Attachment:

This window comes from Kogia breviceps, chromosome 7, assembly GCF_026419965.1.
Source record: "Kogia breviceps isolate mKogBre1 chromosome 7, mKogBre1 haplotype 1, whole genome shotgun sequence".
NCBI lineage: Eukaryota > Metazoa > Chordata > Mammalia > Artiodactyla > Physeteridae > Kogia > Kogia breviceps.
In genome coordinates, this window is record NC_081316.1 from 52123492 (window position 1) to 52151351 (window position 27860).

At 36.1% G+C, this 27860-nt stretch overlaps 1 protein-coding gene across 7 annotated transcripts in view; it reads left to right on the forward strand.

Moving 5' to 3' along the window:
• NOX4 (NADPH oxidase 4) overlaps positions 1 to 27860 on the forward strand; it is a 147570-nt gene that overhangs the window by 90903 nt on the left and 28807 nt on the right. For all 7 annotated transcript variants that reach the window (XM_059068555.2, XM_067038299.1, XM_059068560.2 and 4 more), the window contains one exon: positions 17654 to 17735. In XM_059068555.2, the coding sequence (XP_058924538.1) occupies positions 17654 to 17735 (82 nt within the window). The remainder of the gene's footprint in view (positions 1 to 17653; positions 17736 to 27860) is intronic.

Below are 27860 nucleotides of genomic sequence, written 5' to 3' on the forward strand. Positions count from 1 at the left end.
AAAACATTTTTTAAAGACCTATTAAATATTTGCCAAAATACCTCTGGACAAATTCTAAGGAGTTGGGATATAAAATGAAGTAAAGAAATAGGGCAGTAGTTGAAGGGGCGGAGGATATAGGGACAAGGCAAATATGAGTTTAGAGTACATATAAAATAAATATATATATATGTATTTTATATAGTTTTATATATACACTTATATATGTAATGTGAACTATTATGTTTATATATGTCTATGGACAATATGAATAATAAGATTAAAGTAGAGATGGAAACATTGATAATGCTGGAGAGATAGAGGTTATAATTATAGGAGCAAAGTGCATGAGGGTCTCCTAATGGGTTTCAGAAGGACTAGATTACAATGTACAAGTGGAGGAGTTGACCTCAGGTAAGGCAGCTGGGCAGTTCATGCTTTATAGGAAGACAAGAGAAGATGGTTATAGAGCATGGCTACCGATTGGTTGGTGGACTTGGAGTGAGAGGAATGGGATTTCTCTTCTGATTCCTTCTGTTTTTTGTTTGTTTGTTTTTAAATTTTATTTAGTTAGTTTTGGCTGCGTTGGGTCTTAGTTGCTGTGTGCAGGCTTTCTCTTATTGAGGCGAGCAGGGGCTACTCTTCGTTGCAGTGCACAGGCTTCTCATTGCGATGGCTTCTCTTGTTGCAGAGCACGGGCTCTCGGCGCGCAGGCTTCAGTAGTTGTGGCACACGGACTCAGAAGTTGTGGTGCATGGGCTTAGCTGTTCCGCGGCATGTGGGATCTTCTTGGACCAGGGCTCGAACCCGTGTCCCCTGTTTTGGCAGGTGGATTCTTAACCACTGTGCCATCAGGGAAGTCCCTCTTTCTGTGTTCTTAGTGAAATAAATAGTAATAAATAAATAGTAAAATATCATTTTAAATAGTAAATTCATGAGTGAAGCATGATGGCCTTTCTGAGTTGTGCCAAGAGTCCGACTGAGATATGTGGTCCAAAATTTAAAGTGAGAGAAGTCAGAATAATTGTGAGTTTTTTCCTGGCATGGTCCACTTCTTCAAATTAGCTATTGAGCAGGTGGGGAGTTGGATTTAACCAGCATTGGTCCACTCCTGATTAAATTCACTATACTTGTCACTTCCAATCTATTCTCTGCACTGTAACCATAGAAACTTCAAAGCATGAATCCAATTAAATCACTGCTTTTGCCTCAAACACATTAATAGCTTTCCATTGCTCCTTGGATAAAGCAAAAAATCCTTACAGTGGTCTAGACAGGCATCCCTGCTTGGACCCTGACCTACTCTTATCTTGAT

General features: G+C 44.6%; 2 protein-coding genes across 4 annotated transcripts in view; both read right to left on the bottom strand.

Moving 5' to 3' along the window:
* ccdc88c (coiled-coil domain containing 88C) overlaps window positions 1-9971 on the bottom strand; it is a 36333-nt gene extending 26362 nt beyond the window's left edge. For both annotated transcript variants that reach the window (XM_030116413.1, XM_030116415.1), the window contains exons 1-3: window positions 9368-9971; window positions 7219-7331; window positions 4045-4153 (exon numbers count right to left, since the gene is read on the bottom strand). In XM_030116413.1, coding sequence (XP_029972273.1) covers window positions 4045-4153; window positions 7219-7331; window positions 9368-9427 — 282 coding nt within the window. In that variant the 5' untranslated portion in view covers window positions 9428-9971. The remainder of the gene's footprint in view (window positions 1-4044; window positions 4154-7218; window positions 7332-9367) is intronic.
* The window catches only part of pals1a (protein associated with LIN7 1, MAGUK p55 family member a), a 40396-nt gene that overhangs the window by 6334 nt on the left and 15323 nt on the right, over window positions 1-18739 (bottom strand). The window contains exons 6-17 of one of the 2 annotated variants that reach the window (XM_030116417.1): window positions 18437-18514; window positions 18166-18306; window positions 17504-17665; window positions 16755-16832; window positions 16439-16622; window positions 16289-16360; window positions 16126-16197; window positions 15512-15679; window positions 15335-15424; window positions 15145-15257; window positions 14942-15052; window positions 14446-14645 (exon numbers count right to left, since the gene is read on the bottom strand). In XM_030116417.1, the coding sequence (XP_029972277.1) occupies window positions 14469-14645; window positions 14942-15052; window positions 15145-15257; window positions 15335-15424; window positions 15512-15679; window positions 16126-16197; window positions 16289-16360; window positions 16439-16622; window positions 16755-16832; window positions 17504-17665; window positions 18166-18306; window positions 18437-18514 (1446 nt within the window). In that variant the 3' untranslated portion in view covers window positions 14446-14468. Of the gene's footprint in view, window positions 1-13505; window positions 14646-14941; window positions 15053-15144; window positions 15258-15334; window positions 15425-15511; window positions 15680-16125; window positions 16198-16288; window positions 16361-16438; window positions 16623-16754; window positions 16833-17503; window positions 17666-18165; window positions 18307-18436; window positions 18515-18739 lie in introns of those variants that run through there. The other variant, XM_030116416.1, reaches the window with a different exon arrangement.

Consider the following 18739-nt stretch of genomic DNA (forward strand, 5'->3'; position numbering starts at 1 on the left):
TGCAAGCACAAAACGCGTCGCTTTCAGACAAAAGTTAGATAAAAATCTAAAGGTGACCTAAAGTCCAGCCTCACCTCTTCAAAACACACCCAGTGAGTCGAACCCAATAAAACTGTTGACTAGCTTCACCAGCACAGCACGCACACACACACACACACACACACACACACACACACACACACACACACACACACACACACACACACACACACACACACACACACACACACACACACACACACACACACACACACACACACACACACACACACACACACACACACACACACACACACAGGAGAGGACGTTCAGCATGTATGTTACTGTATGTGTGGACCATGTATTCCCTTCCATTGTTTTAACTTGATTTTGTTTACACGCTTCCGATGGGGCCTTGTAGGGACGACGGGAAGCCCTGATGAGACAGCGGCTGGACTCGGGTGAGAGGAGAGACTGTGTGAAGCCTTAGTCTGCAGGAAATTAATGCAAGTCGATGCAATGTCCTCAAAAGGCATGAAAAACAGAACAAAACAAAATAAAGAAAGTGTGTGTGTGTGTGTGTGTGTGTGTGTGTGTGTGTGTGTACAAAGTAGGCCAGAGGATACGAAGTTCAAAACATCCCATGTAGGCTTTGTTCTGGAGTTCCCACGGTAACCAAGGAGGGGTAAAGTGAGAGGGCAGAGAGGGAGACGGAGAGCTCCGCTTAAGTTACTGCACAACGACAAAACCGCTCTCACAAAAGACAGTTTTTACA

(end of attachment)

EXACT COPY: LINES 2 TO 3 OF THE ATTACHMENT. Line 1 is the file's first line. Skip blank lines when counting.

Source record: "Kogia breviceps isolate mKogBre1 chromosome 7, mKogBre1 haplotype 1, whole genome shotgun sequence".
NCBI lineage: Eukaryota > Metazoa > Chordata > Mammalia > Artiodactyla > Physeteridae > Kogia > Kogia breviceps.